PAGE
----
Microsoft’s HoloLens and Facebook’s Oculus headgear spring to mind when thinking about hardware gadgets that will help power experiences in the much-touted ‘Metaverse.’ Holosuit, located in Singapore, is attempting to shift that narrative.
The company’s bi-directional flagship Holosuit is comprised of mesh material and features over 40 embedded sensors spanning arms, legs, and all 10 fingers. The suit is made by Kaaya Virtualisation Tech in Mysuru, India, and is capable of sensing a user’s whole range of actions from the head to the toes and replaying them in a digital environment.
But how does it function in practise? “With our sensors and technologies, we can create a digital duplicate of the body.” When this body interacts with the digital world, for example, if it is shot by someone there, one will be able to feel it. You can also feel it if someone touches you or if you are holding anything in the digital universe, due to the Holosuit. As a result, it’s a bi-directional gadget,” explained Harsha Kikkeri, the company’s creator and CEO.
The Indian Army has already begun to use the outfit. When an user wears the Holosuit, “whatever motions are happening in the actual world are being mirrored back to the virtual world for better monitoring, training,” according to the company’s creator. For example, if a terrorist enters the virtual world and fights, the gunfire will be felt in their outfit.
“Right now, we’re working with India’s largest energy board to teach its employees how to prevent electrical risks.” We’ve also sold it to the South Korean Army. “Even Softbank has acquired it,” Kikkeri adds, adding that they plan to use their hardware to “mix these two sorts of realities: virtual reality and actual reality.”
The Holosuit may be used to detect a player’s movement and then have it digitised in sports like golf or cricket. It might also allow players to participate in a digital version of cricket, in which they can feel every movement in the game, including when a ball strikes them in the chest.
Holosuit has been supplied to over 19 countries thus far, including Germany, Israel, and Japan. In eight countries, including Japan, Australia, Russia, and India, the business owns 12 patents.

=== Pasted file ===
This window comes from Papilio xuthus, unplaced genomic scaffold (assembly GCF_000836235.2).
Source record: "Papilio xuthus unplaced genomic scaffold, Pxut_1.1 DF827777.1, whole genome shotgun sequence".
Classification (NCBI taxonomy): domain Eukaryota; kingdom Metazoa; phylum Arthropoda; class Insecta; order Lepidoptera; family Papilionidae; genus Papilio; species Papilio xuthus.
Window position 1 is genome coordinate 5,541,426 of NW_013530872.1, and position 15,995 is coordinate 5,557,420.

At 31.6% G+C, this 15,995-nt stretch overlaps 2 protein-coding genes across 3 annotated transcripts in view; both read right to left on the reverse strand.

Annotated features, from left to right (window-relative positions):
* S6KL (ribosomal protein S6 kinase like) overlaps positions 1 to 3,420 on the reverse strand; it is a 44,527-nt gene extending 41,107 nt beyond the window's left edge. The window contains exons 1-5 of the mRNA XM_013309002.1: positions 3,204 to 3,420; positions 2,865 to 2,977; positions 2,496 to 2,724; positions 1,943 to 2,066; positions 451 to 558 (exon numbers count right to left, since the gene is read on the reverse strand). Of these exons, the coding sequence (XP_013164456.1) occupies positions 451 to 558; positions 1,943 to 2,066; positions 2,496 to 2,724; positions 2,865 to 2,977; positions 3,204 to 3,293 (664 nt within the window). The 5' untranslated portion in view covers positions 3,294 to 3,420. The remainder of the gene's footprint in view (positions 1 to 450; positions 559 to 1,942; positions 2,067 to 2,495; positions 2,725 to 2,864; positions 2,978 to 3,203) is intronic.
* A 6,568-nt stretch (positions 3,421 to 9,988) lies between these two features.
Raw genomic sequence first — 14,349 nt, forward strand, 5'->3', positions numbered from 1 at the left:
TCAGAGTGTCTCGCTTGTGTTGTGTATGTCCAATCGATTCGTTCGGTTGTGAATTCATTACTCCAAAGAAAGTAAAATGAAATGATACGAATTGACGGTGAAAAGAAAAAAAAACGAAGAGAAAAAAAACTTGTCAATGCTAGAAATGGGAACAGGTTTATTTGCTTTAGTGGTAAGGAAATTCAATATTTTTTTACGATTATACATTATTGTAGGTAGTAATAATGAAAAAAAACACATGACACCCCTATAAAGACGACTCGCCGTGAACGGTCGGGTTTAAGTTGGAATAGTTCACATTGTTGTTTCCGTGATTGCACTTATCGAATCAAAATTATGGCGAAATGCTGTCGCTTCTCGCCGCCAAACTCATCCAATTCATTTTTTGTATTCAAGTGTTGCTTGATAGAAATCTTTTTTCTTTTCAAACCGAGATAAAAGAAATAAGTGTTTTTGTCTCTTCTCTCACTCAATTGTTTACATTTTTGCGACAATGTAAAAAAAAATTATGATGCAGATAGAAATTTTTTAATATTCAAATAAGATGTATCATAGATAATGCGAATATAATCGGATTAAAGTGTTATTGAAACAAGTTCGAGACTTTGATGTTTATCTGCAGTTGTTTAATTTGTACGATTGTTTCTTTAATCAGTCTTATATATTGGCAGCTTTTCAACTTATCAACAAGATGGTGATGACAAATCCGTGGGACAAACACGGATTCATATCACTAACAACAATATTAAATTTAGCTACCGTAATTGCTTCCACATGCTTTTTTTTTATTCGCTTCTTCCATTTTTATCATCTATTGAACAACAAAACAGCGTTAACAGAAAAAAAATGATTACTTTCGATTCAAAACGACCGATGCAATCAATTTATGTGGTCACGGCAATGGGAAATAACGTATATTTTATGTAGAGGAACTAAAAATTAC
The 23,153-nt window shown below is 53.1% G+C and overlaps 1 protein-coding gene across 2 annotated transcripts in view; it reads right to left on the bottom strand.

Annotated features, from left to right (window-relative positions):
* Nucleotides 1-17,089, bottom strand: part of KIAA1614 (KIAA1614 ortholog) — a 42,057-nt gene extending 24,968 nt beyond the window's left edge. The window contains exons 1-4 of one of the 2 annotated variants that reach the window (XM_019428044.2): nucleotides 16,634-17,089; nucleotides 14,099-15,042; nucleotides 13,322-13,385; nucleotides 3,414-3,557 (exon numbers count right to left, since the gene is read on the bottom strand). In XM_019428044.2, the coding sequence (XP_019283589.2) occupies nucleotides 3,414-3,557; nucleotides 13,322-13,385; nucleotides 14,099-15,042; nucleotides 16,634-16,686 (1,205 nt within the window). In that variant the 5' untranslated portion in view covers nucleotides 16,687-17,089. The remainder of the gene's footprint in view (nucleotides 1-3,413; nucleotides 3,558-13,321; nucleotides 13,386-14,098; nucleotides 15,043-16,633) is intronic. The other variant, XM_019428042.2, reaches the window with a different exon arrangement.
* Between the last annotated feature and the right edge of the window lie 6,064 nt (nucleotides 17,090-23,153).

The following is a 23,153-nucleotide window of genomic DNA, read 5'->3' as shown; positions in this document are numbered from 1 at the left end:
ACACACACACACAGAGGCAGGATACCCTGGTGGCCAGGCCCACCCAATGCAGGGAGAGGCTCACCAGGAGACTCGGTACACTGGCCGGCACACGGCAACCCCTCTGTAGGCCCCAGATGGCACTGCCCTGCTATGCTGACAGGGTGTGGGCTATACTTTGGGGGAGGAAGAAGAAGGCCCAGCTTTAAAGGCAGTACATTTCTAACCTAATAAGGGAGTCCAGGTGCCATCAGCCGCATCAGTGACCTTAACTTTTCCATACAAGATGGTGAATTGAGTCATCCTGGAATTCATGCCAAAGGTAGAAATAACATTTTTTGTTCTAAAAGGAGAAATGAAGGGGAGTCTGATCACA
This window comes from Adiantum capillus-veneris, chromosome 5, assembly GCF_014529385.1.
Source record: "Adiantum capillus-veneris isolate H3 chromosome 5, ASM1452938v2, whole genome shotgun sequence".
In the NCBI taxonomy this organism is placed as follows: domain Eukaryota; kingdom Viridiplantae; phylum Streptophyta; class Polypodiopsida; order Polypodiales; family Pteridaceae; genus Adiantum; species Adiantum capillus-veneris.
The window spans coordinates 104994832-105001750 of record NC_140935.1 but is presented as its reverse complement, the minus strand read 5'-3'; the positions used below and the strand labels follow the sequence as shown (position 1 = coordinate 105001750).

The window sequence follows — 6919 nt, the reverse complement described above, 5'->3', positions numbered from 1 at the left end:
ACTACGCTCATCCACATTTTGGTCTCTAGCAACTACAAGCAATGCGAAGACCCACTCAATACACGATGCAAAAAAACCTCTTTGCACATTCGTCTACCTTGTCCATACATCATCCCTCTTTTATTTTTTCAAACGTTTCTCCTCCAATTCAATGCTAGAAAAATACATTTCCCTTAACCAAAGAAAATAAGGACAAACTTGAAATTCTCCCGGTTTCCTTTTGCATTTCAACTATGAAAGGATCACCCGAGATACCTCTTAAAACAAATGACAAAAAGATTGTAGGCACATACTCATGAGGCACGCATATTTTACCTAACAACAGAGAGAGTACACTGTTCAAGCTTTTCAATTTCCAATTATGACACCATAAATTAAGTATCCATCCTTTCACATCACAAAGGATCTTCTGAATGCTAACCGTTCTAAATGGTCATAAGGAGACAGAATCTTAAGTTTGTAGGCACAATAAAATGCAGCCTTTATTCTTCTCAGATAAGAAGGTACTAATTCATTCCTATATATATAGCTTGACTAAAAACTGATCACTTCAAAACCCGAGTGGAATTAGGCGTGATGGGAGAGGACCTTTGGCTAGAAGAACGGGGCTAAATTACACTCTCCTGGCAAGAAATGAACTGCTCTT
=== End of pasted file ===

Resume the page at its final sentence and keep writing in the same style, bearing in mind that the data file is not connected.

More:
While the Holosuit may be purchased as a complete, the firm also sells individual pieces such as gloves, jackets, and Holosuit trousers, depending on the needs of the customer. This is not a mass-market product. Depending on the client’s customization requirements, the cost might range from a few hundred dollars to hundreds of thousands of dollars.
Kikkeri, who spent years designing robots as a researcher in Microsoft’s Robotics group, does not want to limit the company’s ambition to only the Holosuit.
Ericsson, in reality, has its own robot, RobotYantra, which is employed by the corporation. In terms of education, it is hoped that the HoloProjector, which is now in use at GSSS University in Mysore, would allow students to engage in 3D learning.
With the HoloProjector, the business has created a hybrid model that can function with both a PC and a laptop. The teacher can interact with the 3D projection, which is a hologram of the schematic or item. Interestingly, the HoloProjector platform may also be used with a standard projector, albeit 3D holographic projections will not be possible.
This type of assistance isn’t merely for the sake of building hardware. Rather, the emphasis is on creating end-to-end experiences. Kikkeri recognises the need of interoperability in the’metaverse,’ and says they want to create experiences that operate independent of the technology used. “Of course, our own gear will illuminate those experiences,” he says.